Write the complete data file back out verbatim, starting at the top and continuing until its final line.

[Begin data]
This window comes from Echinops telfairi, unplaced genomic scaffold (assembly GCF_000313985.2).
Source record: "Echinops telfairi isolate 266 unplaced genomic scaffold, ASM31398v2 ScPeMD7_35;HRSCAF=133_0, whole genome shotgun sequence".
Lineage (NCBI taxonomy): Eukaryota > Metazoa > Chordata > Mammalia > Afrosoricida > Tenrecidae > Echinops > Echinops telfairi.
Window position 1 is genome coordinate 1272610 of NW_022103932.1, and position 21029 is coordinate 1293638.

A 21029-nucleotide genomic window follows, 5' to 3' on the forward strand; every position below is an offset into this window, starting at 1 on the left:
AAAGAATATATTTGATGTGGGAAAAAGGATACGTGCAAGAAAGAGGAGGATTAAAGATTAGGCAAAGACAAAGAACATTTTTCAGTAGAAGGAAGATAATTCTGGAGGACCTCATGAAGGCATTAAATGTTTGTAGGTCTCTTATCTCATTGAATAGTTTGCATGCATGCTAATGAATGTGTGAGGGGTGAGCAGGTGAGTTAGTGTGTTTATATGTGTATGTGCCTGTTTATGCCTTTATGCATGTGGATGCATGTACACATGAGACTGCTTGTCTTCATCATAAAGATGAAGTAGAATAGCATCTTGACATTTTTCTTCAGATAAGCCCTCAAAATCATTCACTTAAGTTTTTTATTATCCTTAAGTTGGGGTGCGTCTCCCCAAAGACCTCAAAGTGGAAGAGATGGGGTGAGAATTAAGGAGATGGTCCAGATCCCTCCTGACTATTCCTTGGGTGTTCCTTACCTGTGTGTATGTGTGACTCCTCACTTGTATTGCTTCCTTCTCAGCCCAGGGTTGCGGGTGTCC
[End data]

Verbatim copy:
This window comes from Echinops telfairi, unplaced genomic scaffold (assembly GCF_000313985.2).
Source record: "Echinops telfairi isolate 266 unplaced genomic scaffold, ASM31398v2 ScPeMD7_35;HRSCAF=133_0, whole genome shotgun sequence".
Lineage (NCBI taxonomy): Eukaryota > Metazoa > Chordata > Mammalia > Afrosoricida > Tenrecidae > Echinops > Echinops telfairi.
Window position 1 is genome coordinate 1272610 of NW_022103932.1, and position 21029 is coordinate 1293638.

A 21029-nucleotide genomic window follows, 5' to 3' on the forward strand; every position below is an offset into this window, starting at 1 on the left:
AAAGAATATATTTGATGTGGGAAAAAGGATACGTGCAAGAAAGAGGAGGATTAAAGATTAGGCAAAGACAAAGAACATTTTTCAGTAGAAGGAAGATAATTCTGGAGGACCTCATGAAGGCATTAAATGTTTGTAGGTCTCTTATCTCATTGAATAGTTTGCATGCATGCTAATGAATGTGTGAGGGGTGAGCAGGTGAGTTAGTGTGTTTATATGTGTATGTGCCTGTTTATGCCTTTATGCATGTGGATGCATGTACACATGAGACTGCTTGTCTTCATCATAAAGATGAAGTAGAATAGCATCTTGACATTTTTCTTCAGATAAGCCCTCAAAATCATTCACTTAAGTTTTTTATTATCCTTAAGTTGGGGTGCGTCTCCCCAAAGACCTCAAAGTGGAAGAGATGGGGTGAGAATTAAGGAGATGGTCCAGATCCCTCCTGACTATTCCTTGGGTGTTCCTTACCTGTGTGTATGTGTGACTCCTCACTTGTATTGCTTCCTTCTCAGCCCAGGGTTGCGGGTGTCC